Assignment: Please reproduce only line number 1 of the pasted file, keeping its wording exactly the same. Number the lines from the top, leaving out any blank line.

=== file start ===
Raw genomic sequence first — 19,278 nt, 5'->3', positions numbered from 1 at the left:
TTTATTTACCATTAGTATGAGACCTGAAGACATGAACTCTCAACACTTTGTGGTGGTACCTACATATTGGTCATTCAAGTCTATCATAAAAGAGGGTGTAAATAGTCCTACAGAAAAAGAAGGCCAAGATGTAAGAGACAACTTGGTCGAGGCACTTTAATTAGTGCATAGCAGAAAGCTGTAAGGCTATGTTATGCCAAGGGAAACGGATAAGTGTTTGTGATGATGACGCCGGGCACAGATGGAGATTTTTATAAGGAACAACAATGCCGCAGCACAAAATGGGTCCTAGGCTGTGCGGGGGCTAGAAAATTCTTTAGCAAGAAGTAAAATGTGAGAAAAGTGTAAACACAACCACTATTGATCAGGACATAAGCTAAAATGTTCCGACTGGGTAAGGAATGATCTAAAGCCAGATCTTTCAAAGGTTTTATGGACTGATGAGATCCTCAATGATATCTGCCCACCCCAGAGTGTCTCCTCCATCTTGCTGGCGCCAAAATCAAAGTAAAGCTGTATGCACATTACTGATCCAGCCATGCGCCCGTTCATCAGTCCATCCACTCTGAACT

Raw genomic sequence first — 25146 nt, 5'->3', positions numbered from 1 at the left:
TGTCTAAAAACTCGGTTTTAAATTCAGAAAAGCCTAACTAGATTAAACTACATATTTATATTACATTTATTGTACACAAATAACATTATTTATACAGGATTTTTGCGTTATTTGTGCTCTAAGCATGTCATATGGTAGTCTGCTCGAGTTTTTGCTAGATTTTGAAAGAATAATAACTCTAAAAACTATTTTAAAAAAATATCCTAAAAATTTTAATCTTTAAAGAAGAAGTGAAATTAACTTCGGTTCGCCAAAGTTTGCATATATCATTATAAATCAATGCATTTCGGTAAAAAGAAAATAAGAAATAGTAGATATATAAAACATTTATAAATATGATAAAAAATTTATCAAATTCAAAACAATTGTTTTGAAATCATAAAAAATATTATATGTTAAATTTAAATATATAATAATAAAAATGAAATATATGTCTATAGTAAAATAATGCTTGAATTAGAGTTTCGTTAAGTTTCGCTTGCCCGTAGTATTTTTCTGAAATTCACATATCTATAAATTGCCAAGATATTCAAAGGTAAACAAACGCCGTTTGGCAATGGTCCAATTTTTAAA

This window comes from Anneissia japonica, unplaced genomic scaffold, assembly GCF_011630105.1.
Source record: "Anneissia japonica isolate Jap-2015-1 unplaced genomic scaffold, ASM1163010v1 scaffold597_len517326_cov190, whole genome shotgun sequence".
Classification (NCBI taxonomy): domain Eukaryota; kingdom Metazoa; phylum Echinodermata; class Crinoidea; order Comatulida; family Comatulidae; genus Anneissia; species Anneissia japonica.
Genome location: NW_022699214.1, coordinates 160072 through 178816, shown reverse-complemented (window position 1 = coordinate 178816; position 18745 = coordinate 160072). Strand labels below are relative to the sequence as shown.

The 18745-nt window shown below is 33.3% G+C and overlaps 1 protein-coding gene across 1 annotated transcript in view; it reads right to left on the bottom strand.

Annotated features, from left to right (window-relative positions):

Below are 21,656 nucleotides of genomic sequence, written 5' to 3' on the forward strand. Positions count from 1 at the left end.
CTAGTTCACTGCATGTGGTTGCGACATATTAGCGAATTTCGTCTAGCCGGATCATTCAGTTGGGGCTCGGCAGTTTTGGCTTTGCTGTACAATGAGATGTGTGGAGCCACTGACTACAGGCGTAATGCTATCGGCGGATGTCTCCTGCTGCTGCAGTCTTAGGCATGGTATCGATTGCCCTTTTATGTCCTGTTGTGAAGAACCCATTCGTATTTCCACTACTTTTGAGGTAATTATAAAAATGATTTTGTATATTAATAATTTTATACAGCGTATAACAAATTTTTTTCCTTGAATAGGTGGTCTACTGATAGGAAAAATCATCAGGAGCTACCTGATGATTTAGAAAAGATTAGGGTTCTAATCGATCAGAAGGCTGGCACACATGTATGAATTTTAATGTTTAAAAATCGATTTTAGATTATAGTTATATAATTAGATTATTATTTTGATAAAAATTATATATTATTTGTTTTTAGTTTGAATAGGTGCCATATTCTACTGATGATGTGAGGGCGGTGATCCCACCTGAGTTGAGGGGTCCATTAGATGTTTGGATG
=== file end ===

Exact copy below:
Raw genomic sequence first — 19,278 nt, 5'->3', positions numbered from 1 at the left: